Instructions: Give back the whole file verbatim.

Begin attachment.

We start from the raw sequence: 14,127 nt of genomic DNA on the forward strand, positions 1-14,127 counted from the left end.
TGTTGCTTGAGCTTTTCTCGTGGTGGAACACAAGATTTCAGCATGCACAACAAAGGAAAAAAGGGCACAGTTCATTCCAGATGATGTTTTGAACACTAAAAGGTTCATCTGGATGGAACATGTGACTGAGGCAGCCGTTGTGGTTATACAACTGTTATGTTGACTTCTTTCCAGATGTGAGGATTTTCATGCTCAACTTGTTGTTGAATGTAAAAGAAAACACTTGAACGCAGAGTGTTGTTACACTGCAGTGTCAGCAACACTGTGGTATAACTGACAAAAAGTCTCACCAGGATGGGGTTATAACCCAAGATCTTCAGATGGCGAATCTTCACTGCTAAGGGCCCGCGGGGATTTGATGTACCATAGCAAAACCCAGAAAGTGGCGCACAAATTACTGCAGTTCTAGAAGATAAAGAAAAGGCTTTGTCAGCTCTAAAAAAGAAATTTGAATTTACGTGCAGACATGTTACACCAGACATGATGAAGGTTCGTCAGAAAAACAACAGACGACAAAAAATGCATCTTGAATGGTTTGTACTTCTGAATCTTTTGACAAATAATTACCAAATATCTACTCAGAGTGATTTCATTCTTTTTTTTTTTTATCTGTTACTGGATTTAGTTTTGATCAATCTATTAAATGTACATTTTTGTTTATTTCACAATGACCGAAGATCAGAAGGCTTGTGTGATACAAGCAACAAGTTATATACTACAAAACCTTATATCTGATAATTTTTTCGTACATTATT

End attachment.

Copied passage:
We start from the raw sequence: 14,127 nt of genomic DNA on the forward strand, positions 1-14,127 counted from the left end.
TGTTGCTTGAGCTTTTCTCGTGGTGGAACACAAGATTTCAGCATGCACAACAAAGGAAAAAAGGGCACAGTTCATTCCAGATGATGTTTTGAACACTAAAAGGTTCATCTGGATGGAACATGTGACTGAGGCAGCCGTTGTGGTTATACAACTGTTATGTTGACTTCTTTCCAGATGTGAGGATTTTCATGCTCAACTTGTTGTTGAATGTAAAAGAAAACACTTGAACGCAGAGTGTTGTTACACTGCAGTGTCAGCAACACTGTGGTATAACTGACAAAAAGTCTCACCAGGATGGGGTTATAACCCAAGATCTTCAGATGGCGAATCTTCACTGCTAAGGGCCCGCGGGGATTTGATGTACCATAGCAAAACCCAGAAAGTGGCGCACAAATTACTGCAGTTCTAGAAGATAAAGAAAAGGCTTTGTCAGCTCTAAAAAAGAAATTTGAATTTACGTGCAGACATGTTACACCAGACATGATGAAGGTTCGTCAGAAAAACAACAGACGACAAAAAATGCATCTTGAATGGTTTGTACTTCTGAATCTTTTGACAAATAATTACCAAATATCTACTCAGAGTGATTTCATTCTTTTTTTTTTTTATCTGTTACTGGATTTAGTTTTGATCAATCTATTAAATGTACATTTTTGTTTATTTCACAATGACCGAAGATCAGAAGGCTTGTGTGATACAAGCAACAAGTTATATACTACAAAACCTTATATCTGATAATTTTTTCGTACATTATT